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A Russian Sukhoi emerging from a cloud. Despite its old age, this Soviet-made attack plane can still inflict a lot of damage on a tiny island like Cyprus. Hence the immediate response by the RAF.

Late Sunday night, two RAF jets were scrambled from their base in Cyprus to investigate with great haste the fact that two Syrian planes had crossed into international airspace, and were headed for Cyprus.

The Sukhoi Su-24 is a supersonic, all-weather attack aircraft, one of the last truly bad boys developed in the good old Soviet Union. It’s true that it can’t hold its own against today’s $60 million a pop aircraft, but in a small place like the island of Cyprus – which it can reach in under 15 minutes from Damascus, it can do a lot of damage. Hence the rapid response.


The two RAF air-defense Eurofighter Typhoons went up, but before they had a chance to engage, even politely, the two Syrian jets turned around and returned to base.

According to the Daily Mail, Turkey also responded with haste, sending two F-16s to the area. Which means this could have erupted into something unexpected. The question remains, though, why did the Syrian airforce, which we understand to still be taking its orders from President Bashar al-Assad, risk losing two fine, albeit Soviet made, fighter jets in a dogfight in which they would be ridiculously over-matched?

A spokesman for the UK Ministry of Defense said: “The MoD can confirm that Typhoon Air Defense Aircraft operated from RAF Akrotiri on Monday to investigate unidentified aircraft to the east of Cyprus; the aircraft were flying legally in international airspace and no intercept was required.”

A military source told the Mail that “Recent intelligence reports have warned of an attack on Akrotiri.”

Akrotiri is one of the UK’s largest overseas bases, with more than 1,300 personnel. It was used in the air campaign against Gaddafi’s Libya in 2011.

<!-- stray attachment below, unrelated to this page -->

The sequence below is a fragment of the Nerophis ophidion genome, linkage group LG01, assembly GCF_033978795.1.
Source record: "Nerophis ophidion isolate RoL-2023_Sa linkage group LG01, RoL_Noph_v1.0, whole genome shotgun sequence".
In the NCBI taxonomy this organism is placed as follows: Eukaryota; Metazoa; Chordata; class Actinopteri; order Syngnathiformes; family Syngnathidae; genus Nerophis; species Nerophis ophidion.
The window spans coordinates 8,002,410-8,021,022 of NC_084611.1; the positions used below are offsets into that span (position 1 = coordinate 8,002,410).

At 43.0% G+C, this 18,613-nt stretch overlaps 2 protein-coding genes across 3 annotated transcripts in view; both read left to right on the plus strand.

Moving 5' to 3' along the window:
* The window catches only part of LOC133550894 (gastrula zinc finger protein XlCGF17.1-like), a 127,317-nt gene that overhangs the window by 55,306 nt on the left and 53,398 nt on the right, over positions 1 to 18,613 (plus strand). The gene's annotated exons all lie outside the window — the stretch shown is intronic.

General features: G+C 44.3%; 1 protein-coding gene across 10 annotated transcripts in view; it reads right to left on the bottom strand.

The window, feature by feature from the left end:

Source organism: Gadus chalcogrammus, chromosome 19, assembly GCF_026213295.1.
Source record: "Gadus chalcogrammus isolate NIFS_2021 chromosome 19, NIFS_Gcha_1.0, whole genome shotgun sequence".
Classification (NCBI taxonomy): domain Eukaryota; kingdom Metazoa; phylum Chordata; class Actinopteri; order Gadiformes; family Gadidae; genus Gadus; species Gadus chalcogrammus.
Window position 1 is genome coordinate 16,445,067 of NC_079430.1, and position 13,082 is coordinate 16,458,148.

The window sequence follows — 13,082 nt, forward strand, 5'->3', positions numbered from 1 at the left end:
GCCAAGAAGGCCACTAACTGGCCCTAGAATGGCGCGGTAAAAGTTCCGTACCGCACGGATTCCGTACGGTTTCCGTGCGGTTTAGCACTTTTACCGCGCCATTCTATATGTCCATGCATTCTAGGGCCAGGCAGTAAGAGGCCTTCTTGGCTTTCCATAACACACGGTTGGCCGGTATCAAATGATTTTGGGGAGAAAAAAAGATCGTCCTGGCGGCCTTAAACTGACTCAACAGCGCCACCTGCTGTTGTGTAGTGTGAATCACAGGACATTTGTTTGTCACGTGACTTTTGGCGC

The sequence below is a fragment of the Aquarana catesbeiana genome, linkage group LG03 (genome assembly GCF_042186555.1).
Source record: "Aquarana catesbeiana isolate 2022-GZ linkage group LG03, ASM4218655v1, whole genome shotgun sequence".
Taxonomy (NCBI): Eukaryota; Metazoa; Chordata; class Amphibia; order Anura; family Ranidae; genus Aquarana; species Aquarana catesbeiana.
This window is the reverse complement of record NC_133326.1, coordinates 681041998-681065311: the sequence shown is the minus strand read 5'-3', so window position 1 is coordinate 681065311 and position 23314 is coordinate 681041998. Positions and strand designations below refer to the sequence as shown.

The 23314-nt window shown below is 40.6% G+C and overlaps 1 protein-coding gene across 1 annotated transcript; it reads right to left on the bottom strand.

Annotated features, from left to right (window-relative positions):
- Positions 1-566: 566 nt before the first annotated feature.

According to the Mail, the Typhoons only arrived in Cyprus a week ago—after the parliament had voted down the call to war of Prime Minister David Cameron—as part of what the UK is calling a “prudent and precautionary measure.”

So, while the immediate answer as to why Assad sent two jets to Cyprus would probably be, “because he can,” another, somewhat less open-ended, would be that Assad is trying to asses what he’s up against. How tight is the Western net around him? He reads, right after the good news about the thumbs down on war, that the Brits are still beefing up their air presence next door to him. So he needs to find out what gives.

You’ll notice that Assad has not been harassing either the U.S. Navy’s Sixth fleet, also at his door, or the IDF, in his backyard. I suspect this is because he wanted both his Sukhois to come home in one piece after the experiment, and the Brits are more patient than his other two neighbors.

In that context, it was heart warming to see the Turkish military eager to get into the fight. There’s no telling how Turkey would be impacted by the transformation of the Syrian civil war into a regional conflict, but it is likely to experience interesting, and not entirely negative changes.


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Yori Yanover has been a working journalist since age 17, before he enlisted and worked for Ba'Machane Nachal. Since then he has worked for Israel Shelanu, the US supplement of Yedioth,,, Lubavitch News Service, Arutz 7 (as DJ on the high seas), and the Grand Street News. He has published Dancing and Crying, a colorful and intimate portrait of the last two years in the life of the late Lubavitch Rebbe, (in Hebrew), and two fun books in English: The Cabalist's Daughter: A Novel of Practical Messianic Redemption, and How Would God REALLY Vote.